He played for the fans, and the fans willed him to keep playing. At age 36, after a 21-year career, his back told him no more. So he walks away as one of the game's greatest.

But the greatest "ever" is yet to be written in that sport, too. And his name is Roger Federer.

"The best things in life are free.
And the cheesiest things in life
are free with a paid subscription
to Sports Illustrated."
—Johnny Carson

4 comments:

  1. Excellent post G. THAT'S why you're on the payroll. :)

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  2. Brilliantly written. Much enjoyed.

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  3. Nice work!

    It's quite interesting how similar our opinions about sports and sports figures have been throughout the years. If I do remember correctly though... there was a Lendl / McEnroe discrepancy back in the day.

    I'd love to see Lefty make his charge next year! I'd also love to wrap that damn driver around his neck!!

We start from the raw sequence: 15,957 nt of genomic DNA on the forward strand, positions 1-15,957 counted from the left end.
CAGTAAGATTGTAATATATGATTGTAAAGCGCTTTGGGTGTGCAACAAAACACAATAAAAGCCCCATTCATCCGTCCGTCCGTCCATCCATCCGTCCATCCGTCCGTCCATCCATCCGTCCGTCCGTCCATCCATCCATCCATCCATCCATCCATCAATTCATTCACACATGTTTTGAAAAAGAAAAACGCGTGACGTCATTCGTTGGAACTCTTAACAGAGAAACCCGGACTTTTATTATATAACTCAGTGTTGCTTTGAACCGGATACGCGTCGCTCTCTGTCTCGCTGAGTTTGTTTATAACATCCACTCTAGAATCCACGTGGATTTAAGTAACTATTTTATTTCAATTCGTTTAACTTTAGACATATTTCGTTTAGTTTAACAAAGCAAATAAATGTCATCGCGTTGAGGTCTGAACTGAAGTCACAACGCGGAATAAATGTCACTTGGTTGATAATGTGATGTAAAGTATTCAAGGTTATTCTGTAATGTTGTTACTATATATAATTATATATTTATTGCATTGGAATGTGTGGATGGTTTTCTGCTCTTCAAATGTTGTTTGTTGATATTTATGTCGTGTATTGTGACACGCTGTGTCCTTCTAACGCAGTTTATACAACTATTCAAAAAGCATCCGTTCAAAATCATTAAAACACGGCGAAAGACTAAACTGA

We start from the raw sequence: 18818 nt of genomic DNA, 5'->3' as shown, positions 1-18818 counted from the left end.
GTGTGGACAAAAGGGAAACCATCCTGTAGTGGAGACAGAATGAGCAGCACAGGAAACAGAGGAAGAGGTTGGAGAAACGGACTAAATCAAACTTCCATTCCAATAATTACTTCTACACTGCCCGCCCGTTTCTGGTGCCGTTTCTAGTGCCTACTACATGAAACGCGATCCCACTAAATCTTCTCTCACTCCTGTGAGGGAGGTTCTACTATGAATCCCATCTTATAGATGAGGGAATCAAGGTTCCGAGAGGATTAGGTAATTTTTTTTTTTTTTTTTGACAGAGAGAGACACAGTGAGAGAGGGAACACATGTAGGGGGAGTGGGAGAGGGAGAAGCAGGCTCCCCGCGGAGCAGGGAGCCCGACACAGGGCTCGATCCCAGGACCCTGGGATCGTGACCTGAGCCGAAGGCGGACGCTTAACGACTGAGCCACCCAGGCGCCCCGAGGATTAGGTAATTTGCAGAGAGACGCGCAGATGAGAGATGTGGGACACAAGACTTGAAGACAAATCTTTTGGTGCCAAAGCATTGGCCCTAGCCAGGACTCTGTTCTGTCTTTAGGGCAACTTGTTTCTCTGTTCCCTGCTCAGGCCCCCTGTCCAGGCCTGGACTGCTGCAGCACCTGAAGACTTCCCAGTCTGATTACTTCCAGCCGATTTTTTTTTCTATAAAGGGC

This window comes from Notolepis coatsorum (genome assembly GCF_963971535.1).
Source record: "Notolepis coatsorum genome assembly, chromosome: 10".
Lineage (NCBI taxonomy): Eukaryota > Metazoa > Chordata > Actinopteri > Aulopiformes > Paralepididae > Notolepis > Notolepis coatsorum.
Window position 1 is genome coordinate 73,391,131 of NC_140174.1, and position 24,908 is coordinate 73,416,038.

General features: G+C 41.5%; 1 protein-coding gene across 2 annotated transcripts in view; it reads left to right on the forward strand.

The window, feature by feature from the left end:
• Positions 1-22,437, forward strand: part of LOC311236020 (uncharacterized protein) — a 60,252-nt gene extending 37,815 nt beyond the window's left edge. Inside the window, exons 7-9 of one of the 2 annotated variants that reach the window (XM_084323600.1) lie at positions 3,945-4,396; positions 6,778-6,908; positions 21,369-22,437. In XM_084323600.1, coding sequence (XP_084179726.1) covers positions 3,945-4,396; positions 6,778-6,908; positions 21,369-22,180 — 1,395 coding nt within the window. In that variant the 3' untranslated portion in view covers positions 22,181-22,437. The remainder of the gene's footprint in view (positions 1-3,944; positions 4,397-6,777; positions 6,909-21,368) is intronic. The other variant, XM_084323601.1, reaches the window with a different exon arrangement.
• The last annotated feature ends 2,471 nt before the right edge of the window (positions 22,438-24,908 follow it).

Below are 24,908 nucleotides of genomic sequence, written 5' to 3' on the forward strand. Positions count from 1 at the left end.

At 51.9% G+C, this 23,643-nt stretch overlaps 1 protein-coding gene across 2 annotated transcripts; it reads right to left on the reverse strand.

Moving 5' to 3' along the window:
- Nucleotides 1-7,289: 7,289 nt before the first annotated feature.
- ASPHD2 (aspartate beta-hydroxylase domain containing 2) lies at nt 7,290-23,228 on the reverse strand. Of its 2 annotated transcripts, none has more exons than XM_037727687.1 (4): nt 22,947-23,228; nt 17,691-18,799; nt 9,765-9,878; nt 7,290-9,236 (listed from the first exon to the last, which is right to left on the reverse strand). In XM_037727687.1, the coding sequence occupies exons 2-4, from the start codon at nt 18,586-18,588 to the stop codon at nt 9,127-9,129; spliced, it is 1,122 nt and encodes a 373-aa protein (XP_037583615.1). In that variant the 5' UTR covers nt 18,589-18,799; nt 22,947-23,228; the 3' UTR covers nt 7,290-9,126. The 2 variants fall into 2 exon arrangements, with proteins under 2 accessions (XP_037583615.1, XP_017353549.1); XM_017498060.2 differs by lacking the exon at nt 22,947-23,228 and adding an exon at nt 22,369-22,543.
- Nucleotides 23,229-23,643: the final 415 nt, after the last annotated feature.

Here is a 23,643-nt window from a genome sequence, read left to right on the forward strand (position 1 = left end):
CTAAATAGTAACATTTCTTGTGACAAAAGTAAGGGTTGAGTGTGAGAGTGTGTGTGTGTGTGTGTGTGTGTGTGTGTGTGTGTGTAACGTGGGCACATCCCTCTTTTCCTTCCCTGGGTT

Please "let 'er rip" on the topic of the golfer who finished DEAD LAST in consecutive events, those being the European Open and the 84 Lumber Classic. Not trying to force the topic... I just enjoy hearing your voice, and it may generate some fun comments! You can say I begged for the post!

    Oh, and one more thing... is your 2006 golf average still... what was it... 83?? That's one friendly number!

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  4. Yeah, Mark...I remember hating McEnroe when he had a racquet in his hand, but nowadays if I watch a tennis match (and I don't watch many anymore), I feel kind of cheated if he's not holding a microphone. Best tennis announcer out there, hands down. His opinions and analysis just make you wanna listen to him!

    And even though I ripped on the Swedes in my entry...my favorite tennis player by far: Mats Wilander.

    My golf average has taken a hit since the 43/42 I shot at Autumn Ridge. I shot a 51 up north earlier this summer. ("buuut it was too early in the morning! annnd I was kinda hungover! annnd it was too early in the morning!")

    Or maybe I just have no business shooting 43s and 42s.

    As far as Mickelson...OUCH!! That was so painful to watch at the US Open. He'll get some more majors, though. But what a blemish to have on your record.